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Ottawa has regulated telecommunications in Canada since the days of the telegraph. Now, following a surge of complaints from the public, several provinces have effectively usurped that role through a spate of consumer protection laws aimed at the wireless phone industry. Canada's telecoms regulator, Jean-Pierre Blais, suggested this week he has no problem with this. Perhaps it's a rookie error for the recently appointed chairman of the Canadian Radio-television and Telecommunications Commission. In any case, he's wrong.

A bit of background is in order: Last year, Telus Corp. and Rogers Communications Inc. asked the CRTC to set national standards after several provinces, starting with Quebec in 2010, began adding restrictions and fee caps on wireless service providers to their consumer protection laws.

The provinces stepped in because the CRTC hasn't used its power to regulate wireless companies, asserting that there was sufficient competition in the industry. But consumers have become increasingly cranky in recent years, complaining about three-year terms, service cancellation policies and high fees for using their smartphones abroad, and other irritants. A provincial clampdown on wireless providers made for good populist politics.

Unfortunately, good politics is not always good policy. The carriers aren't entirely opposed to what is in the provincial laws – in fact, Telus Corp. advocated a national wireless code modelled on Quebec's. Their problem arises when those laws differ from province to province, creating a costly, logistical nightmare, as has been the case. For example, Nova Scotia law says that when a wireless contract expires, the service has to be disconnected immediately. Manitoba requires that all documentation be sent in paper form. And so on.

The national telcos are asking the CRTC to establish one simple, transparent, enforceable and national service code. Understandably, then, they were dismayed last month when the CRTC unveiled its draft code, which states that it would co-exist with, rather than trump, provincial law. Even more disturbing were Mr. Blais' views, aired at public consultations this week. After Telus and Rogers officials pushed for the CRTC to enact rules that would supersede any provincial legislation, Mr. Blais replied on Tuesday "Why do you want us to do that dirty work...Why would we...take away an additional option from consumers? Why haven't you taken the recourses in superior courts if you're of that view? You're turning to us to occupy the field, in a way to your benefit, but I'm not sure it's to the benefits of Canadians or the CRTC," he said.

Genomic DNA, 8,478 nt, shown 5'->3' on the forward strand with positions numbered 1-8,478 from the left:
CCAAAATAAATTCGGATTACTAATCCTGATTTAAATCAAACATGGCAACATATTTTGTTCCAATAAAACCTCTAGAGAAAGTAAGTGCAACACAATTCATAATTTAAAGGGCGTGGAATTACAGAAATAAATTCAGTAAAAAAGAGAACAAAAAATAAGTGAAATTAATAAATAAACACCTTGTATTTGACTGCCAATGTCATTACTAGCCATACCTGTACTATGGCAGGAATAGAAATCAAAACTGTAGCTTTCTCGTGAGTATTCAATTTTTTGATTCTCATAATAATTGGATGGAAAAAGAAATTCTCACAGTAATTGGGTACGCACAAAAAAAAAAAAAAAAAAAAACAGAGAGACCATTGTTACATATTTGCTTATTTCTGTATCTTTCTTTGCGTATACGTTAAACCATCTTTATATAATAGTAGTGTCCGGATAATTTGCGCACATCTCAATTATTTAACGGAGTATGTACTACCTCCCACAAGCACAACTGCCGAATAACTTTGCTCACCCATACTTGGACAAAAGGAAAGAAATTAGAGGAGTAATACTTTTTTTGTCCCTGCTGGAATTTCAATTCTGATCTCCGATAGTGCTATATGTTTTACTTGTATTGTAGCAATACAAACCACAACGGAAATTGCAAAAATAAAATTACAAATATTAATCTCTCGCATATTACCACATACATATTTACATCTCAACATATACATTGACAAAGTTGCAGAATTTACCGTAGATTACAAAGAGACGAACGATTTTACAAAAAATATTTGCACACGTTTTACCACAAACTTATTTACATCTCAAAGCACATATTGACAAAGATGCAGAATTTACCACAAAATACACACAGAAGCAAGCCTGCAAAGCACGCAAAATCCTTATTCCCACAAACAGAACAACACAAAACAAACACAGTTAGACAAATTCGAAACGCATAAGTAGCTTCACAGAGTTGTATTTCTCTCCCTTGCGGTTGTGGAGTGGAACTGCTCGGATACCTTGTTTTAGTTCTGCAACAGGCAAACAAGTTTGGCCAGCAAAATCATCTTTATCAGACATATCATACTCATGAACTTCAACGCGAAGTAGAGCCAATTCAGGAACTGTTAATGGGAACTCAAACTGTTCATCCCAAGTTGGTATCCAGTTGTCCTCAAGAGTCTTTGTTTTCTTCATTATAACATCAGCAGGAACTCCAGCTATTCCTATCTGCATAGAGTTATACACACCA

His response is puzzling, and his logic is faulty. By Mr. Blais' reasoning, there would be no problem with provinces enacting laws governing airlines, railways and banks – areas that, like telecommunications, are in Ottawa's exclusive domain. There is no grey area here: this is the raison d'etre of the CRTC.

Not surprisingly, Quebec has threatened a turf war, telling CRTC that a national code would "constitute an unacceptable intrusion into an area that is the exclusive jurisdiction of the provinces."

Oh, Quebec. Here's how this movie plays out. At some point, Bell, Rogers or Telus will find themselves afoul of some provincial law that differs from the CRTC's code. They will challenge the province's jurisdiction over telecommunications, and they will win. Mr. Blais can continue to play cute – or he can start acting like a national regulator. He may see himself as the best friend of consumers, but those consumers should get the same consideration from the CRTC whether they're in St. John's, Ste-Adele or Smithers.

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A note to readers: Earlier this week I argued in this space that Telus was "behind the times," based on one of its positions on the CRTC's proposed code of conduct for wireless companies. I believed that Telus's stance on notifying customers of potential charges relating to international voice and texting activity lagged a more progressive pledge by U.S. wireless service providers under their voluntary industry code, adopted in 2011. That opinion was based on a misinterpretation of the U.S. code, and I have since changed my view.

Sean Silcoff is a contributor to ROB Insight, the business commentary service available to Globe Unlimited subscribers. Click here for more of his Insights, and follow Sean on Twitter at @seansilcoff.

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